Law enforcement officials frequently resort to violence when trying to prevent strikes and labour demonstrations, and employers are rarely prosecuted for anti-union policies, according to a new study. “In many factories, trade unionists continue to face repression of all kinds, including death threats, dismissals, blacklisting, false accusations to bring them before the courts, wage deductions and exclusion from promotion,” states the report, published Wednesday by the International Trade Union Confederation. Ken Loo, secretary general of the Garment Manufacturers Association in Cambodia, said he had not yet read the ITUC report, but noted that a report from the International Labour Organisation, based on research conducted last year, had “clearly shown that unionised workers in garment factories received better benefits than other workers”. He said he did not believe violence was typically used to break up strikes or demonstrations, and that employers were often merely seeking to protect company property. Oum Mean, secretary of state at the Ministry of Labour, could not be reached for comment.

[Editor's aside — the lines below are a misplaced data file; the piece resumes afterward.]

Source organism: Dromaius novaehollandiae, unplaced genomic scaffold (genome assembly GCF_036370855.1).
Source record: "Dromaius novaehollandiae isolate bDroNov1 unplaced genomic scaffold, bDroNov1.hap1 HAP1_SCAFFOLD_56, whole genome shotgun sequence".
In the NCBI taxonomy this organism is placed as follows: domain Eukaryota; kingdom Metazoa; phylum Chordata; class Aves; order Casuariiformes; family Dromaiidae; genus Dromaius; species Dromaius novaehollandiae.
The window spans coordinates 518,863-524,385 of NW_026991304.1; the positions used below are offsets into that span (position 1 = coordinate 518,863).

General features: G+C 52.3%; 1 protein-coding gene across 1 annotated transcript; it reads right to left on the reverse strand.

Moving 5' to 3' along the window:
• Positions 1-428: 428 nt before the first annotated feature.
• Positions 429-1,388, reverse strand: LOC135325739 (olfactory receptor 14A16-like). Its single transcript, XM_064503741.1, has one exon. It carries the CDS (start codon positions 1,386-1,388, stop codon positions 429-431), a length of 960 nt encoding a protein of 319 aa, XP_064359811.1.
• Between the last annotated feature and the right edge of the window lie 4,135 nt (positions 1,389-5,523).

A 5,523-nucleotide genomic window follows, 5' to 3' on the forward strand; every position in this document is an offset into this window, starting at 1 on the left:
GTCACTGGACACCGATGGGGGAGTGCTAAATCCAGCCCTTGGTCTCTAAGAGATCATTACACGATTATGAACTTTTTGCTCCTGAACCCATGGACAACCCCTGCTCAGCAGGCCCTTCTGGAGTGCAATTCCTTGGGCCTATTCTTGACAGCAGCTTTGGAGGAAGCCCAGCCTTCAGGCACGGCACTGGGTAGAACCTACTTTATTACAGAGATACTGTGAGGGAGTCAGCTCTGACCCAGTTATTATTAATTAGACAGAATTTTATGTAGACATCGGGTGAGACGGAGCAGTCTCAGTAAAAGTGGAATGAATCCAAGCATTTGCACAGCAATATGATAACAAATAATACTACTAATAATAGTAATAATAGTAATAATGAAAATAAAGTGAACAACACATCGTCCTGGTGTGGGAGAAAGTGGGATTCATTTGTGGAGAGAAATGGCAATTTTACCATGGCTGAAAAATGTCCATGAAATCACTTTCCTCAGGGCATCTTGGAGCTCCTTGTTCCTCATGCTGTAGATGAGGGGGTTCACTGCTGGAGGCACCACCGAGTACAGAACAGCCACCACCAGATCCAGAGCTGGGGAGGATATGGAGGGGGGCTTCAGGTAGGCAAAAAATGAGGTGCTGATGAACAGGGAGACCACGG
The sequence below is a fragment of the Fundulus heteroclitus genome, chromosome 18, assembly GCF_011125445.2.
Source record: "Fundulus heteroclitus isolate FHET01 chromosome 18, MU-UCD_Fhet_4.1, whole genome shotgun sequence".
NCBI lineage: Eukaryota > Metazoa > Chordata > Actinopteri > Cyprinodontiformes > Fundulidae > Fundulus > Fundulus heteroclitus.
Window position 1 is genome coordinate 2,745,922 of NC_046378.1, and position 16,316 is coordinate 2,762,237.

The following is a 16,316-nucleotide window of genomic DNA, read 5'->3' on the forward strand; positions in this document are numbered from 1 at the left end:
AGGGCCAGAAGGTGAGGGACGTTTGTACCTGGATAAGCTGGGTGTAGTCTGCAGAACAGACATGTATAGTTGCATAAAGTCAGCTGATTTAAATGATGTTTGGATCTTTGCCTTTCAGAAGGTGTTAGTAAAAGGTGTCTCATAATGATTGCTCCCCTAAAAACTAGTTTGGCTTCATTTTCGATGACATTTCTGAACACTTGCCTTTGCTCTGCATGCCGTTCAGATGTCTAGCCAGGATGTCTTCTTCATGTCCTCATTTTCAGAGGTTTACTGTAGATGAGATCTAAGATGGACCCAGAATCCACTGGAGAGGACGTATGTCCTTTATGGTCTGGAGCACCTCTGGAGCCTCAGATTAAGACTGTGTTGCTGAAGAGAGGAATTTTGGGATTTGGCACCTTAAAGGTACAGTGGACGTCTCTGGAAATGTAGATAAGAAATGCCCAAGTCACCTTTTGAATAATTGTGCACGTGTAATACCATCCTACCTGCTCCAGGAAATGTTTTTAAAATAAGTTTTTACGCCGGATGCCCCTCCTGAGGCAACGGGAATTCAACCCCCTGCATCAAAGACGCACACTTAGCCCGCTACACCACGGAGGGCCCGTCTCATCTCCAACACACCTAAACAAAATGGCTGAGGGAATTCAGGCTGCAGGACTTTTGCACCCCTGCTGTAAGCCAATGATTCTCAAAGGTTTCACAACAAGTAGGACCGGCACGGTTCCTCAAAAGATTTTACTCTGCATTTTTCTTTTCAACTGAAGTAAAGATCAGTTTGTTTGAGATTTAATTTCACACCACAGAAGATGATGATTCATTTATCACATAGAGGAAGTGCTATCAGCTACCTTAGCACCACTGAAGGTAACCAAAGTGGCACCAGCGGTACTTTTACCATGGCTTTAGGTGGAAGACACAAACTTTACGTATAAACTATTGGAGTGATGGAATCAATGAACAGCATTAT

Labour Strife: Report finds repression of unionists